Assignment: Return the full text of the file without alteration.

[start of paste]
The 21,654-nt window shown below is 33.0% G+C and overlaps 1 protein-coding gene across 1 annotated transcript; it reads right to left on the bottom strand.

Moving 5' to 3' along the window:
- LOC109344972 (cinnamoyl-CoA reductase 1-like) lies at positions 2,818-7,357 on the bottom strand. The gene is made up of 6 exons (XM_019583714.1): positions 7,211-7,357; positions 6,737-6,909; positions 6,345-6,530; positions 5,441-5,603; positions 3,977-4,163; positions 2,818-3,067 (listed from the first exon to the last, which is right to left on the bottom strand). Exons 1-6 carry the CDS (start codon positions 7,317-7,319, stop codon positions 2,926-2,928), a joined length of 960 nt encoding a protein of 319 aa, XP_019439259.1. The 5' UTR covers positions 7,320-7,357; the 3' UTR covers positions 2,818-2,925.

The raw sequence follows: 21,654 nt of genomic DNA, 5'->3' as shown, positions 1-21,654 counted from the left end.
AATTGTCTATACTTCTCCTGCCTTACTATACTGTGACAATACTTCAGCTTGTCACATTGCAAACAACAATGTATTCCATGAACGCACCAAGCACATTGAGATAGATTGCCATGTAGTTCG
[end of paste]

The 21,654-nt window shown below is 33.0% G+C and overlaps 1 protein-coding gene across 1 annotated transcript; it reads right to left on the bottom strand.

Moving 5' to 3' along the window:
- LOC109344972 (cinnamoyl-CoA reductase 1-like) lies at positions 2,818-7,357 on the bottom strand. The gene is made up of 6 exons (XM_019583714.1): positions 7,211-7,357; positions 6,737-6,909; positions 6,345-6,530; positions 5,441-5,603; positions 3,977-4,163; positions 2,818-3,067 (listed from the first exon to the last, which is right to left on the bottom strand). Exons 1-6 carry the CDS (start codon positions 7,317-7,319, stop codon positions 2,926-2,928), a joined length of 960 nt encoding a protein of 319 aa, XP_019439259.1. The 5' UTR covers positions 7,320-7,357; the 3' UTR covers positions 2,818-2,925.

The raw sequence follows: 21,654 nt of genomic DNA, 5'->3' as shown, positions 1-21,654 counted from the left end.
AATTGTCTATACTTCTCCTGCCTTACTATACTGTGACAATACTTCAGCTTGTCACATTGCAAACAACAATGTATTCCATGAACGCACCAAGCACATTGAGATAGATTGCCATGTAGTTCG